Hauck chuckled at this “inside” joke. It originated in crew quarters, a few days before launch. As the commander, he was already irritated by the media assumption that 51A would be a piece of cake, with two “easy” satellite deployments and two “easy” retrievals. When a high-ranking NASA official from the agency’s Office of Public Affairs called a meeting with them, it was with some trepidation that the crew entered the conference room. Hauck asked for the agenda. The official responded that there was no specific agenda; he had merely come along to wish them good luck.

“We were all surprised,” recalled Joe Allen, “because this really was occupying a good chunk of our morning and time was very important to us right then.” At this point, Hauck recalled the comments from the media that 51A was an “easy” mission. “There is something that you can do,” he told the official, and proceeded to cite the “easy” news reports. “I can assure you that none of us said that, nor do we believe it … and I will personally tell you that my assessment is: if we successfully capture one satellite, it will be remarkable, and if we get both satellites, it will be a f**king miracle! You can quote me on that!”

With scarcely another word, he ended the meeting.



The 51A crew celebrates their success, after deploying two satellites and retrieving two others. Photo Credit: NASA

Now, with this achieved, Hauck opted to keep his language somewhat more appropriate. “Houston,” he radioed at Acquisition of Signal, “we’ve got two satellites, locked in the bay!” All five of them could hear in their headsets the shouts and cheers from Mission Control. They had done it.

Hovering above Palapa and Westar, Gardner now untaped and displayed a sign, emblazoned with the statement: For Sale. “The satellites would be returned and would then be in the ownership and the possession of insurance companies,” wrote Allen, “which had every intention of selling them as brand-new satellites.” From inside the flight deck, Fisher manoeuvred them for photographs. The insurers—Lloyds of London and International Technology Underwriters—loved it, although NASA would mildly rebuke the astronauts after the flight. Lloyds actually rang the Lutine Bell in the rostrum of their Lime Street headquarters, marking only the third time since the end of the Second World War that it had been rung to announce good news. (The bell was traditionally struck once in instances of bad news, such as the loss of a ship, or twice to celebrate good news, such as a safe recovery). In recent years, it has rung for more bad news than good: the deaths of Princess Diana and the Queen Mother, the terrorist attacks on the World Trade Center, the 2004 tsunami, and the 2005 London bombings.

In the months after 51A, Hauck and his crew were flown, first-class, aboard Concorde, to London to address the Lloyds underwriters in the Captain’s Room … and took tea with Prince Charles at Kensington Palace. Hauck was fascinated, when he used the toilet in the palace and found a page from the prince’s logbook, detailing his first solo flight in a helicopter. The page was framed on the wall. When he saw the prince, he asked about it.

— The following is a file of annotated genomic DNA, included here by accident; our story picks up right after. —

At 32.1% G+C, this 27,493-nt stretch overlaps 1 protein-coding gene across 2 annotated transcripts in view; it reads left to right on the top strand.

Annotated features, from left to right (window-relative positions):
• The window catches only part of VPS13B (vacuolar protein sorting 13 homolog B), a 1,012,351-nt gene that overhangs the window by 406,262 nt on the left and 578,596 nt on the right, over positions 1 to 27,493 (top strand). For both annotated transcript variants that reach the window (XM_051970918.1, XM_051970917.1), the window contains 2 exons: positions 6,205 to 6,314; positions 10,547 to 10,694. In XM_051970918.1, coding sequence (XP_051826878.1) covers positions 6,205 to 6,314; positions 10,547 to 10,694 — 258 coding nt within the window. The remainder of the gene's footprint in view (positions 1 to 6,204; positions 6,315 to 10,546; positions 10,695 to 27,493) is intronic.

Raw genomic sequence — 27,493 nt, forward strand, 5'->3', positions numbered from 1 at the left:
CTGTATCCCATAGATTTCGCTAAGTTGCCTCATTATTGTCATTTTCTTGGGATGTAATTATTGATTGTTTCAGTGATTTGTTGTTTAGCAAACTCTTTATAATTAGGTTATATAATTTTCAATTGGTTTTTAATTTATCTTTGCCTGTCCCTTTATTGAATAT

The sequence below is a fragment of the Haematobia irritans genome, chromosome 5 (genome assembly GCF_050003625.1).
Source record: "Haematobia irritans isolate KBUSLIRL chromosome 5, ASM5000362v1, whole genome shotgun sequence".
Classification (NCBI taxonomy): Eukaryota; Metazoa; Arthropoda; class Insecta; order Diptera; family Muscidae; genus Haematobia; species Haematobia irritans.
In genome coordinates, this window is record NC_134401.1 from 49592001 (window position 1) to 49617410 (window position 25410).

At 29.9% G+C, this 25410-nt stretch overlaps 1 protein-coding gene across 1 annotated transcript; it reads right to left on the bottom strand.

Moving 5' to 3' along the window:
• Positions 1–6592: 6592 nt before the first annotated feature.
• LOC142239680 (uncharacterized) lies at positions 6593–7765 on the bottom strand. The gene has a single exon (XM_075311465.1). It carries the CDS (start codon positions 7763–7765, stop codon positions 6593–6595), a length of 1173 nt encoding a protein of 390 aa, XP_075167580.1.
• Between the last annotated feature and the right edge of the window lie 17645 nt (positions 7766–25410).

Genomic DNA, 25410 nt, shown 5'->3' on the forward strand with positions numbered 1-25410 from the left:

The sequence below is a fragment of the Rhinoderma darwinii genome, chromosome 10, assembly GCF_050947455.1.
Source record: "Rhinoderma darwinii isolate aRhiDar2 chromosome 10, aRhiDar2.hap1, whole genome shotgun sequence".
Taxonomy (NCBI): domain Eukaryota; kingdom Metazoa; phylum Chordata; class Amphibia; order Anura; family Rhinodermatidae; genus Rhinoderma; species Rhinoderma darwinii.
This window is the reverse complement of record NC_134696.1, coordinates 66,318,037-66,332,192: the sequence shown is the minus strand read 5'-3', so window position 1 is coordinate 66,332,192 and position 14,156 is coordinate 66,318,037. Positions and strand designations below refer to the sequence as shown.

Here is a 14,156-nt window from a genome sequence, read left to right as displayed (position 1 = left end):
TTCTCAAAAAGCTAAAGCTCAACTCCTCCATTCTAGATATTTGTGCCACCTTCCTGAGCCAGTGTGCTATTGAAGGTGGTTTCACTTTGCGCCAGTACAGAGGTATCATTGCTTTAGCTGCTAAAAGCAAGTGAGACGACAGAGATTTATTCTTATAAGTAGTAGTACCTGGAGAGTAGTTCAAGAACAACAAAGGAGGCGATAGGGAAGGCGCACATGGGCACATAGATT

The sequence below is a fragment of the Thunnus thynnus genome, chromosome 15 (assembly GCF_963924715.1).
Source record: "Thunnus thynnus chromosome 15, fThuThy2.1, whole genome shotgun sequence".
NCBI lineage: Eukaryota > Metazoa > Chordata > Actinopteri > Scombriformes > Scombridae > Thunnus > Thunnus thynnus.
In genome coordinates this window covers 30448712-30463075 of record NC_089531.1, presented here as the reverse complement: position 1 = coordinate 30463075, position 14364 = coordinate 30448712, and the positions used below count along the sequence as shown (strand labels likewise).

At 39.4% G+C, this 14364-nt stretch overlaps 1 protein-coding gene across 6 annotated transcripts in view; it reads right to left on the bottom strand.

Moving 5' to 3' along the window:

“Oh,” replied Charles with a grin, “you’ve been to the loo, have you?”

The humor and the state dinners and the meetings with presidents and princes and prime ministers did nothing to detract from the truly remarkable accomplishment of recovering two satellites which had never been intended for retrieval, let alone retrieval by spacewalkers. The expectation was that Palapa and Westar would be relaunched in a year or so. In February 1985, however, Flight International told its readers that Lloyds had been unsuccessful in securing a buyer, although NASA kept Mission 51L—then scheduled for November of that year—as an available “slot” for Palapa.

After the Challenger tragedy, Westar was sold to the Asiasat consortium and placed into orbit by a Chinese Long March 3 rocket in April 1990. Meanwhile, Palapa was sold by its insurers to Sattel Technologies and eventually resold back to its original operator, Perumtel, and launched atop another Delta rocket in April 1990, under the new name of Palapa-B2R. Perumtel retained ownership of the satellite until 1993, when it passed to a private Indonesian company. All this was in the future when Hauck and Walker expertly guided Discovery onto the shuttle runway at the Kennedy Space Center at 6:56 a.m. EST on 16 November 1984, just a few minutes short of eight full days since leaving Pad 39A. It was exactly two years to the day since Allen landed from his first flight, STS-5. “I landed twice on the 16th of November,” he said, “once on the East Coast and once on the West Coast!”


Source: https://www.americaspace.com/2014/11/09/stop-the-clock-30-years-since-the-rescue-of-westar-and-palapa-part-2/